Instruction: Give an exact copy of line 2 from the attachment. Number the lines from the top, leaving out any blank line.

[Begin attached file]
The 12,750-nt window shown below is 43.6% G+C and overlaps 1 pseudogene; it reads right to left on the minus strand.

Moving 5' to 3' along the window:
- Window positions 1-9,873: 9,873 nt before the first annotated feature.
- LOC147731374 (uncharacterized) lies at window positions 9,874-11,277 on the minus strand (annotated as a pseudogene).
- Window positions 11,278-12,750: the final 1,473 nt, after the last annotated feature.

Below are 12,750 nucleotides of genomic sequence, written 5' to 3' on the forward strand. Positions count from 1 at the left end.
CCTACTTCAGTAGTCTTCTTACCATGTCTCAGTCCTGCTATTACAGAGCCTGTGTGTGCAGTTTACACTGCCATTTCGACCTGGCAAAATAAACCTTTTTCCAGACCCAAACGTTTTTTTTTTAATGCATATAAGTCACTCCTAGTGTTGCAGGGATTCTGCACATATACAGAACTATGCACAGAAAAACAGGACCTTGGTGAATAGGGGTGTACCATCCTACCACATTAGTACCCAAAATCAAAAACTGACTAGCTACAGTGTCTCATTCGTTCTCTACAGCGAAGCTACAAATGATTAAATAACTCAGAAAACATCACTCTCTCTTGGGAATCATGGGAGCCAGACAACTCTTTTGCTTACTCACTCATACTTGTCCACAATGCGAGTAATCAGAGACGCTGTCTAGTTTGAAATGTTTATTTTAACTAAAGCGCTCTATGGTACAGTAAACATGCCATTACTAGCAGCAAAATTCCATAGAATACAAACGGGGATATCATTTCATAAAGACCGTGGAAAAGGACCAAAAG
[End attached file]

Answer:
Moving 5' to 3' along the window: